The signature reads: M... [ib]n Ahmad Samarqandi fi muharram sanat sittmi'a ......
This undoubtedly refers to the artist, whose first name is unfortunately obscured by corrosion, although the first letter is almost certainly an M. A pottery mould and two vessels of about the same period give the name of the artist as "Ahmad Samarqandi", who is thus presumably the father of this silversmith, (see the discussion of the one in the Al-Sabah collection in Oliver Watson, Ceramics from Islamic Lands, London, 2004, pp.136 and 138).
Combinations of the decorative techniques used in this piece - silver worked in repoussé with gilded highlights and a black nielloed inlay - were used in Iranian metalwork from at least Sassanian times. The Eastern Iranian world in particular had a highly developed silver sheet metal industry, but most surviving examples from this period of the 10th to early 13th century are either small items of jewellery, of which there are many examples, horse harness fittings (Bonhams, London, 11 October 2000 lot 544), or amulet cases and pendants (Kjeld von Folsach, Art from the World of Islam in the David Collection, Copenhagen 2001, p.300, figs.463-66). Rare examples of larger items are a hoard of eleven pieces comprising three bowls, two saucers, a ewer, a vase, a jar, a cup and a dish in the L.A. Mayer Memorial Museum in Jerusalem (R.W. Ferrier, The Arts of Persia, New Haven and London, 1989, p.171, illustrated p.174, fig.5), and some in Russian collections (V. P.Darkevitch, Southern Metal Artefacts, Moscow, 1976 - in the original Russian). The decoration on the present piece, however, is quite different from any of those examples. Unlike them it fills a relatively large, flat, and rectangular space.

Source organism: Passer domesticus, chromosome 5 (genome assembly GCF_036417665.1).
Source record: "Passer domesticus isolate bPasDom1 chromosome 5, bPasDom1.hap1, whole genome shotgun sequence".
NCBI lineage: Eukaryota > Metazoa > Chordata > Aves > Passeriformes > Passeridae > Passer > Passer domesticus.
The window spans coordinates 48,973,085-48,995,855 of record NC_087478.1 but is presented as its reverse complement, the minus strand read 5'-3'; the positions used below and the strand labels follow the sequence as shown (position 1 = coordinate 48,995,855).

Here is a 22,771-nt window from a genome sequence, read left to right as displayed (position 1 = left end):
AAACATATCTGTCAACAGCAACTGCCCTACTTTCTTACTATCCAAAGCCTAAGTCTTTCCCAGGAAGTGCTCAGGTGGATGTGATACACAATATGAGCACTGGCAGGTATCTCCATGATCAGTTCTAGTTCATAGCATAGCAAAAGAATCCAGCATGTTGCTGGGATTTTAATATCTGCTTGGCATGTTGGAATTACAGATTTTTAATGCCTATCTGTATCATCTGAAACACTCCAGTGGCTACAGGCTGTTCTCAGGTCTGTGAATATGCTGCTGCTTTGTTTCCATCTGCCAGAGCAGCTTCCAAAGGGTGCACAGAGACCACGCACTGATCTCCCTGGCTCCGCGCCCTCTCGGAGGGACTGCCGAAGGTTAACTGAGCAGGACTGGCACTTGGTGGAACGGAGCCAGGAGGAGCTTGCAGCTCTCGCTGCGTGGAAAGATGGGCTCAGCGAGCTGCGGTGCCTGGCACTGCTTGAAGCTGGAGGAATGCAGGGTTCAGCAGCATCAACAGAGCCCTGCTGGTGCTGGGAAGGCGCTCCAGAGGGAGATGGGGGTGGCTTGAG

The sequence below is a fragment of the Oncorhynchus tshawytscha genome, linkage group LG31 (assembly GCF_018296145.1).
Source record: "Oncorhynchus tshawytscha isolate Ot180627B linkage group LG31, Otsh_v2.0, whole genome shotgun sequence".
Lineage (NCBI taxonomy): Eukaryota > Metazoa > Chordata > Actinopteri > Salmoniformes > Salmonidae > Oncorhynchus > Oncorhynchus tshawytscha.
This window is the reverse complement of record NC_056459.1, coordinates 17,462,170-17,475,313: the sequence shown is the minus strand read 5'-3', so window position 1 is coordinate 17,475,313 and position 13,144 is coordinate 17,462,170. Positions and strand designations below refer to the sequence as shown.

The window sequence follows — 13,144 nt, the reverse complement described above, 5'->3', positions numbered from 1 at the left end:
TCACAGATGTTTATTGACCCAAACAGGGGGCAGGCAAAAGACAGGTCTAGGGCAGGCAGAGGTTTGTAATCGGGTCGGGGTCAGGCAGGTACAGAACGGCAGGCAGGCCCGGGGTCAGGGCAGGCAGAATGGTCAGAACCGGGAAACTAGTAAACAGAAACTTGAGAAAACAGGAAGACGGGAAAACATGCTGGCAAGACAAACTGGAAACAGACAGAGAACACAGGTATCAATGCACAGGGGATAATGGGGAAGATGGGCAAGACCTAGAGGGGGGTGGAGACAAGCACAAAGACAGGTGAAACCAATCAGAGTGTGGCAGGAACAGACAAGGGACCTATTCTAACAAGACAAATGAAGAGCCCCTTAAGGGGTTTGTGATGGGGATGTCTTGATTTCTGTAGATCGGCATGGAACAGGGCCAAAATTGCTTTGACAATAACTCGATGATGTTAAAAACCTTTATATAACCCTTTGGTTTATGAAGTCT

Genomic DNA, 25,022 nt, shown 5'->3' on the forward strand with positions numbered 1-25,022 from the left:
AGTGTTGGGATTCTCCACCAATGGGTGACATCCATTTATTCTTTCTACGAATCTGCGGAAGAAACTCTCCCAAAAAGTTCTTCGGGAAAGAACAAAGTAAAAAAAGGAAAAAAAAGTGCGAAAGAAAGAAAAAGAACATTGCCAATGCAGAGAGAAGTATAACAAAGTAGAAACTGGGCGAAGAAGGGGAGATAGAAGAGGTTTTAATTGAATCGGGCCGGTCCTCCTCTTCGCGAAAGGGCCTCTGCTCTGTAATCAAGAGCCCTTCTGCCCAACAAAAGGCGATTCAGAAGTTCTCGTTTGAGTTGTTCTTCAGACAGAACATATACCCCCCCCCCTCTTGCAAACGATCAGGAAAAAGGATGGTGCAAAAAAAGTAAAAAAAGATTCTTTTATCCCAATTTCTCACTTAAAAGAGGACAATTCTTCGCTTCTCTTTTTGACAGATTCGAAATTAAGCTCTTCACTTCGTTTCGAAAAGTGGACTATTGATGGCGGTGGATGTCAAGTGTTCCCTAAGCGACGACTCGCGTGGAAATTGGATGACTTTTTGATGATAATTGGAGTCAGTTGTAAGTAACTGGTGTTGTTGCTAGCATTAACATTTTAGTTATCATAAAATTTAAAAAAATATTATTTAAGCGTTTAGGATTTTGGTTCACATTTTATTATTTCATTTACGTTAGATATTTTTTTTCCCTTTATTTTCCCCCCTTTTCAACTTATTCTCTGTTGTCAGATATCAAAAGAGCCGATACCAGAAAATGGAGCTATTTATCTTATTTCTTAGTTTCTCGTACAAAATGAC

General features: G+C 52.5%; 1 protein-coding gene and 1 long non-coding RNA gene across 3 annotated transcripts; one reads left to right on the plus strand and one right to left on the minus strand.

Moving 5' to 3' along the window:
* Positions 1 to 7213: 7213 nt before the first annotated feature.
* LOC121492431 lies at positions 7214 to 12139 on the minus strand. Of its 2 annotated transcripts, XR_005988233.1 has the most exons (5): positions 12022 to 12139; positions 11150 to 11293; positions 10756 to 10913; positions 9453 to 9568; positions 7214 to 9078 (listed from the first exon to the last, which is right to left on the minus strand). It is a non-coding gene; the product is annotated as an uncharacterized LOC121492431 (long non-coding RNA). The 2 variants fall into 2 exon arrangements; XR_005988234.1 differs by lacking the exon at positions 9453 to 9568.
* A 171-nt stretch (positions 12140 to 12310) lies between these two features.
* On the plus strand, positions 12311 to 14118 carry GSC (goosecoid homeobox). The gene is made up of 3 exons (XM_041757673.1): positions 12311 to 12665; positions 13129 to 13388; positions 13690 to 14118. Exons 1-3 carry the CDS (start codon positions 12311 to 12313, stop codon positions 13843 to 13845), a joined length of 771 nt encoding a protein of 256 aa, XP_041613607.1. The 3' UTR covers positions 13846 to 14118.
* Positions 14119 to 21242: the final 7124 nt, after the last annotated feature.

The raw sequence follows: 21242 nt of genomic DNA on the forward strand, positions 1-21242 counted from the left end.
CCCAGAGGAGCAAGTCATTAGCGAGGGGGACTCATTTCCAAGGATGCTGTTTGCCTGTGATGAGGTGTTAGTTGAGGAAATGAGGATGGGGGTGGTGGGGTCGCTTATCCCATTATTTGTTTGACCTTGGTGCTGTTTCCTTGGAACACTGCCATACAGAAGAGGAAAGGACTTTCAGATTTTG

The decorative scheme of the plaque is highly unusual, composed of a repeated pattern of subtly integrated vegetal and figural elements forming a lattice of two overlapping tri-lobate arcades. There are two registers of figures, the lower one of pairs of confronted lions, which are apparently winged, the upper tier with frontal crowned human figures seated upon short thrones. The figure on the furthest left is seated in profile (this being the end of the plaque; the right end is missing). Issuing from the head of the each lion is a long projection, which become the sides of a series of tri-lobate arches. Issuing from the tails of each pair of lions is a fleur-de-lys which in turn issues a pair of large split-palmettes, the ends of which are held in each hand of a crowned figure. The head of each of these figures becomes the apex of another series of tri-lobate arches, approximately twice the width of the first.
A very similar kind of geometry is seen on the carved stone slabs from the 12th century palace of Mas'ud III at Ghazni, where a similarly dense repeated lattice is formed by overlapping tri-lobate arcades, with one set of arches of double width, and a corresponding use of minor elements, fleurs-de-lys and split-palmettes, as space-fillers (Alessio Bombaci, The Kufic Inscription in Persian Verses in the Court of the Royal Palace of Mas'ud at Ghazni, Rome, 1966, pls. XI, XII, figs. 141-3). Along with the name of the artist, these features strongly suggest an Eastern Iranian or Central Asian provenance for this plaque.